Bodies and Borders: Migrant Women Farmworkers and the Struggle for Sexual and Reproductive Justice in British Columbia, Canada

  • Amy Cohen
  • Susana Caxaj

Abstract

In 2016, nearly 7,000 Mexican men and women arrived in BC under the federally-administered Seasonal Agricultural Worker Program (SAWP). While all farmworkers face similar workplace hazards, women farmworkers face unique barriers to their reproductive health and wellbeing such as intense surveillance, sexual harassment, and unwanted pregnancies. The reproductive health of women in the SAWP is under-researched. Even less is known about women’s experiences in the interior of British Columbia. Based on insights gained in the field and through community-based research and advocacy efforts, this paper outlines what is currently known about women SAWP workers’ struggles to attain full reproductive justice. We discuss the unique factors that affect the reproductive health and sexual experiences of SAWP workers in particular. Ultimately, we argue that women SAWP workers face disproportionate barriers when accessing reproductive healthcare and that their sexual behaviour is heavily controlled through a variety of legal and extra-legal mechanisms. We conclude with a discussion on how migrant women creatively resist restrictions imposed upon them, and we make recommendations aimed at improving the experiences of women SAWP workers attempting to achieve reproductive justice in BC.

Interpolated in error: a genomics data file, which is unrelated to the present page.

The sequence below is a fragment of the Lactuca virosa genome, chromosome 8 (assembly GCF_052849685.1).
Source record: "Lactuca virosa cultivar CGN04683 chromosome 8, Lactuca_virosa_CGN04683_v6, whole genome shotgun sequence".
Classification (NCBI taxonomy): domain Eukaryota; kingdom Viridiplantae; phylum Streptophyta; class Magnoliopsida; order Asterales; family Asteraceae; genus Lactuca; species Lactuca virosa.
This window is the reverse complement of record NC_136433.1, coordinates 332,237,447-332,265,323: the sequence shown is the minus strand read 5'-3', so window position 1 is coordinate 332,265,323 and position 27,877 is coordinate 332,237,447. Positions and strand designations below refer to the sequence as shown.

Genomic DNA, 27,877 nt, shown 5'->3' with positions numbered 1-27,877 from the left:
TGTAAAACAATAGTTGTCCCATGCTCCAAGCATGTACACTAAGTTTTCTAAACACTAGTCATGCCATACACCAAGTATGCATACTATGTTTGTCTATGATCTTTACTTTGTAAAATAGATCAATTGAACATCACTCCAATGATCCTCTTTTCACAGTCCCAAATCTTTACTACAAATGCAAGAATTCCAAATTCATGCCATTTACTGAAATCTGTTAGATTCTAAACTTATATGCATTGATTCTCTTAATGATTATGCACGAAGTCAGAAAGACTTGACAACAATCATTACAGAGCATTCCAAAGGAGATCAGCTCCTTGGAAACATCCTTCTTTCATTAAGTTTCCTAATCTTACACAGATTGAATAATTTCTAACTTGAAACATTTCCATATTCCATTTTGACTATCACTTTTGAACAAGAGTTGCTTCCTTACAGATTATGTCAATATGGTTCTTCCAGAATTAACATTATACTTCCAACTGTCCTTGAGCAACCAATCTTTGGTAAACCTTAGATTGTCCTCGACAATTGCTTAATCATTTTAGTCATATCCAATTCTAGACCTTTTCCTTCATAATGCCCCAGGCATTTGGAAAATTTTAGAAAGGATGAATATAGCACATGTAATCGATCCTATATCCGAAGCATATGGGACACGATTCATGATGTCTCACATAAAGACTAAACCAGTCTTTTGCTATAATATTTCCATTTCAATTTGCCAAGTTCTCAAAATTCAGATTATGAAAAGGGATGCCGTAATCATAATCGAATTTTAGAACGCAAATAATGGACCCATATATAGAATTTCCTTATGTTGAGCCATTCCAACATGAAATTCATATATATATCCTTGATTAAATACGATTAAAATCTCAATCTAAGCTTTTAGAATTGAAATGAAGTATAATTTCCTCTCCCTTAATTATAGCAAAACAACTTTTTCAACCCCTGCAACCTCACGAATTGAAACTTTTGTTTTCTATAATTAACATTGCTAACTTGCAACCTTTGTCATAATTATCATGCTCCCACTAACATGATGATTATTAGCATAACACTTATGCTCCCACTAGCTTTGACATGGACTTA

How to Cite
Cohen, A., & Caxaj, S. (1). Bodies and Borders: Migrant Women Farmworkers and the Struggle for Sexual and Reproductive Justice in British Columbia, Canada. Alternate Routes: A Journal of Critical Social Research, 29. Retrieved from http://www.alternateroutes.ca/index.php/ar/article/view/22448